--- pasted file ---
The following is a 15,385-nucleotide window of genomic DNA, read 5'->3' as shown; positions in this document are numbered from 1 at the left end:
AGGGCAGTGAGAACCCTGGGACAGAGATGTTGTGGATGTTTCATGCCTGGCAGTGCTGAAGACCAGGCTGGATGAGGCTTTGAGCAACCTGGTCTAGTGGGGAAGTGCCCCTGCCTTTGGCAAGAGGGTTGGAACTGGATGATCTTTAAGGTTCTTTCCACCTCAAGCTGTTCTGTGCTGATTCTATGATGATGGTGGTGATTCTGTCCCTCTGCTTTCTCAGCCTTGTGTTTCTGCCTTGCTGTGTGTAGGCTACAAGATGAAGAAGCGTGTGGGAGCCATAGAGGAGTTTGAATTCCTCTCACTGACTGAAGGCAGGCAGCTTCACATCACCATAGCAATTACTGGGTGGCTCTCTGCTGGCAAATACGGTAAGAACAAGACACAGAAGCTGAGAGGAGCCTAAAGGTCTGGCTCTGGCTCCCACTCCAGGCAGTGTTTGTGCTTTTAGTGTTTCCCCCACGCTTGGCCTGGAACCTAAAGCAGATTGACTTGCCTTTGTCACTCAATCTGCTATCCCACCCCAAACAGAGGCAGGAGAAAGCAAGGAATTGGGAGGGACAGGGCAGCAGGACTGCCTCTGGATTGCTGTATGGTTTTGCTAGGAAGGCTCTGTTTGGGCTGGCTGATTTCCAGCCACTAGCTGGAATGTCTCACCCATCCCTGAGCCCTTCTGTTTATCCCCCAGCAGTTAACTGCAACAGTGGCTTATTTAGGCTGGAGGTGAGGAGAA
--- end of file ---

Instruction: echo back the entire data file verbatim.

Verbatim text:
The following is a 15,385-nucleotide window of genomic DNA, read 5'->3' as shown; positions in this document are numbered from 1 at the left end:
AGGGCAGTGAGAACCCTGGGACAGAGATGTTGTGGATGTTTCATGCCTGGCAGTGCTGAAGACCAGGCTGGATGAGGCTTTGAGCAACCTGGTCTAGTGGGGAAGTGCCCCTGCCTTTGGCAAGAGGGTTGGAACTGGATGATCTTTAAGGTTCTTTCCACCTCAAGCTGTTCTGTGCTGATTCTATGATGATGGTGGTGATTCTGTCCCTCTGCTTTCTCAGCCTTGTGTTTCTGCCTTGCTGTGTGTAGGCTACAAGATGAAGAAGCGTGTGGGAGCCATAGAGGAGTTTGAATTCCTCTCACTGACTGAAGGCAGGCAGCTTCACATCACCATAGCAATTACTGGGTGGCTCTCTGCTGGCAAATACGGTAAGAACAAGACACAGAAGCTGAGAGGAGCCTAAAGGTCTGGCTCTGGCTCCCACTCCAGGCAGTGTTTGTGCTTTTAGTGTTTCCCCCACGCTTGGCCTGGAACCTAAAGCAGATTGACTTGCCTTTGTCACTCAATCTGCTATCCCACCCCAAACAGAGGCAGGAGAAAGCAAGGAATTGGGAGGGACAGGGCAGCAGGACTGCCTCTGGATTGCTGTATGGTTTTGCTAGGAAGGCTCTGTTTGGGCTGGCTGATTTCCAGCCACTAGCTGGAATGTCTCACCCATCCCTGAGCCCTTCTGTTTATCCCCCAGCAGTTAACTGCAACAGTGGCTTATTTAGGCTGGAGGTGAGGAGAA